How could something so small and which looks like a dog’s toy cause such discomfort?
This time of year, I often find myself longing for the salad days of my youth when I lived in a state of total freedom from the effects of allergies. Hay fever was a condition that I often heard others complaining about, but as far as I was concerned, it was little more than the subject of television commercials and the occasional drug store product display. Furthermore, the idea that animals of any species could cause discomfort merely by their being in close proximity to me seemed positively implausible.
Youthful naivete kept me from realizing how lucky I was. I was oblivious to the reality that I was effectively living in some sort of hypoallergenic bubble which, much to my chagrin, was soon to burst. I never saw it coming. It’s a cruel reality that so often in life, you fail to realize your good fortune until you no longer possess it.
During my sophomore year of college, a friend came over to my dorm room one afternoon accompanied by his newly acquired pet kitten. Now I’d never been a cat person, so it was inconceivable to me why any self-respecting college man would want to be seen in public with a kitten. I could see myself walking around campus with a Germany Shepherd or even a Bassett Hound, but not in the company of a calico kitten. It simply wasn’t a good look, neither then nor now.
Soon enough, friend and kitten moved on to other venues, but not before I realized that my right eye had begun to itch. This wasn’t just a pleasant little itch which could be quickly relieved with a bit of gentle phalangic persuasion. This one was rapidly escalating into the Mother of All Itches.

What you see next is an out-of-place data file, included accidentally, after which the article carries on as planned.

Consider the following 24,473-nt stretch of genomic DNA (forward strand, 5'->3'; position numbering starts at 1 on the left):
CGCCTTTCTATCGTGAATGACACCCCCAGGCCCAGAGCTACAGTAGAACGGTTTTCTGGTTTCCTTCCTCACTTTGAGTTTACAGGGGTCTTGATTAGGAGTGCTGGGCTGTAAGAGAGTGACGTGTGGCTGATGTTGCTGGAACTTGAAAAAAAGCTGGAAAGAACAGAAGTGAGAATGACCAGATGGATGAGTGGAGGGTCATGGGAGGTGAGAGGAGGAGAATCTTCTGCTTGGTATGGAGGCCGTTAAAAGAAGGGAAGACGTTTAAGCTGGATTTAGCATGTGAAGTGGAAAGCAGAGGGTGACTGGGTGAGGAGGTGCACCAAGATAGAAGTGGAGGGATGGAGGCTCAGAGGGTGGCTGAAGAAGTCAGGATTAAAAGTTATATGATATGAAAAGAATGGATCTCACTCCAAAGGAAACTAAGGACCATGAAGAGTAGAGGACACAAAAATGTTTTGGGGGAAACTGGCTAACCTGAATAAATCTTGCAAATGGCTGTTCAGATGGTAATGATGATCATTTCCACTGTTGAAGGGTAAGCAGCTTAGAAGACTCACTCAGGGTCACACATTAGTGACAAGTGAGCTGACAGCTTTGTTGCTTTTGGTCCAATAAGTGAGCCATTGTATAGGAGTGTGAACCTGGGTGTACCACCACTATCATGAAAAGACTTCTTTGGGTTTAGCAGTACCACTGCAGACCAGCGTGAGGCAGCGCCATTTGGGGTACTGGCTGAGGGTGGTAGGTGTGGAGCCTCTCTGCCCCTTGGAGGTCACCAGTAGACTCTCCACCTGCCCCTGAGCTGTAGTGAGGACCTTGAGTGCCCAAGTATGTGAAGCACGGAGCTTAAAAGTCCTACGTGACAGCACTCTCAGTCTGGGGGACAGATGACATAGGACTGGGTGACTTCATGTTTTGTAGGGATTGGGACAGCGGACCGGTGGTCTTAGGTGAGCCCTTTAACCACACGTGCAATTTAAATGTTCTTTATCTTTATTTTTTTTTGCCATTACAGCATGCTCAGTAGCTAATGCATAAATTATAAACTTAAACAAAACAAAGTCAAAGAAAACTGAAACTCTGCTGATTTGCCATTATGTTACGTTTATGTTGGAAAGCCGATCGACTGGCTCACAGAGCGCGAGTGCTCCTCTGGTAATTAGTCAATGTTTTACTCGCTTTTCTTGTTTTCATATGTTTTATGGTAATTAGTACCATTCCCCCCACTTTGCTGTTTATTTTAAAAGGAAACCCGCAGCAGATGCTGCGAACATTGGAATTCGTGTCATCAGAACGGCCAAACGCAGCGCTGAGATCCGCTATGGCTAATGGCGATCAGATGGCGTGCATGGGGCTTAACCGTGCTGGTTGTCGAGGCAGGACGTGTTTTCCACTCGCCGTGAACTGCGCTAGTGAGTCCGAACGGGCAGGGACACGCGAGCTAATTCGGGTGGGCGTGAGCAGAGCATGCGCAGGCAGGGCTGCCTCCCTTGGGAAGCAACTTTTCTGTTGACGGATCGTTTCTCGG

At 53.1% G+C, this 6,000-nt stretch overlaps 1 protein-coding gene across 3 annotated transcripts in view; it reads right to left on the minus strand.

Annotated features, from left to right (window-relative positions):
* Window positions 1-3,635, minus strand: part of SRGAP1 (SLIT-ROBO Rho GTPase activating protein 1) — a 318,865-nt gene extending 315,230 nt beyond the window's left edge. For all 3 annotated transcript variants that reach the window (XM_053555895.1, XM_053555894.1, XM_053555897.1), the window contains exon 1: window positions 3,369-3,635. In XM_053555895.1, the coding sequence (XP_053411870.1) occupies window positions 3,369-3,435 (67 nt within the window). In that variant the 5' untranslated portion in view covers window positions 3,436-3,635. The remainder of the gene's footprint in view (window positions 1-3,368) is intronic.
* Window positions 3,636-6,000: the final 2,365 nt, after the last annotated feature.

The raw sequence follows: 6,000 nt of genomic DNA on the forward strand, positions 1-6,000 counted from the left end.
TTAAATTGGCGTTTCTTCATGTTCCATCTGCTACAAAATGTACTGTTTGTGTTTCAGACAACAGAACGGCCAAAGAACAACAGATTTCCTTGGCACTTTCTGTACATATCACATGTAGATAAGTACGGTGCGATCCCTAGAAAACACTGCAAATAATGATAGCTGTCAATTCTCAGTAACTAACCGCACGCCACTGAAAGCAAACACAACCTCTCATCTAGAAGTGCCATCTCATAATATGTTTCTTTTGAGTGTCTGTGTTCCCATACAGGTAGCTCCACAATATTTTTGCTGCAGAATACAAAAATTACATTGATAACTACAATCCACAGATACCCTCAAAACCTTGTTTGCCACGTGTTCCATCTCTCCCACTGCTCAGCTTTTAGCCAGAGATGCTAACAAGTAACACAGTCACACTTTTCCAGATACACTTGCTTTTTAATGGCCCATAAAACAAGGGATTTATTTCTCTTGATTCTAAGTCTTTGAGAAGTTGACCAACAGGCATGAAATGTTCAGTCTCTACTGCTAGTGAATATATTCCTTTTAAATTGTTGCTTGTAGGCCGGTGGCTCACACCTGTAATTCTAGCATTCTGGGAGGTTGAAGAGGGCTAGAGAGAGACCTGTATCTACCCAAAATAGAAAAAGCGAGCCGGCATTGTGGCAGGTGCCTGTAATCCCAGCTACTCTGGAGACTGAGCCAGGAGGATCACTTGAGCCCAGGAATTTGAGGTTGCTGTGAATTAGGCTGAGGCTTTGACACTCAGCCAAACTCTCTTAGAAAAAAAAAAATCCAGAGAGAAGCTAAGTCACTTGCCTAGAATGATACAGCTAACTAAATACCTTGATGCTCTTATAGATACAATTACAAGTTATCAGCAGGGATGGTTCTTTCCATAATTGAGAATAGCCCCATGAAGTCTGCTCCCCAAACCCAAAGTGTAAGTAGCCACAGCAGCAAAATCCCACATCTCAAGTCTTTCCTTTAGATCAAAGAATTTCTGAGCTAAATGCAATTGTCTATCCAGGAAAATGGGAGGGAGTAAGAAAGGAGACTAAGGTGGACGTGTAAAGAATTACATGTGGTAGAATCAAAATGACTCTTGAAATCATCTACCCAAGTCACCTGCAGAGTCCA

What was called for was some serious digging and scratching. Before I knew it, my right eye was swollen and bloodshot to such an extent that it appeared as if I’d just gone a couple of very long rounds with Muhammad Ali ….. and he with bare knuckles.
Having never experienced anything like this, I was slow to recognize that the source of my distress was a long dormant, but now awakened, allergy to felines. I’d always been suspicious of those beasts, but now I found that I did not care for them in any way, shape, or form.
Perhaps triggered by this new reaction to cats, within a few years I also developed chronic hay fever and seasonal allergies. Springtime was no longer that wonderful season of rebirth and renewal, pleasant temperatures, and abundant sunshine. It had morphed into a time of itching, sneezing, watery eyes, nasal congestion, contact lenses which impersonated small circular pieces of sand paper, and a generalized overall gunky feeling.
And to think that this is all due to rampant reproductive rites occurring within the plant world and the microscopic irritants which that bacchanalia releases into the otherwise congenial springtime air.
I’ve never been able to isolate just which species of weed or flowering plant serves as the source of my affliction. Inexplicably, my reactions to inflated pollen counts seem to occur on an every other year basis. It’s as if Mother Nature is toying with me, leading me believe that my condition has gone into remission, which only serves to make my suffering all the more acute the following spring.
Yet I press on, sure in the knowledge that there is always better living to be had through chemistry. Armed with Claritin, Zyrtec, and Allegra, I am more than a match for even the most belligerent clump of ragweed.
Ah the grass is greener, swaying lightly in the breeze,
The air is sweet and friendly, excuse me while l sneeze.
Watching the grasses grow atchoo, leaves me with a smile,
I just wish this wretched sneezing, would leave me alone for a while!
– Hay Fever Blues by Colin Skilton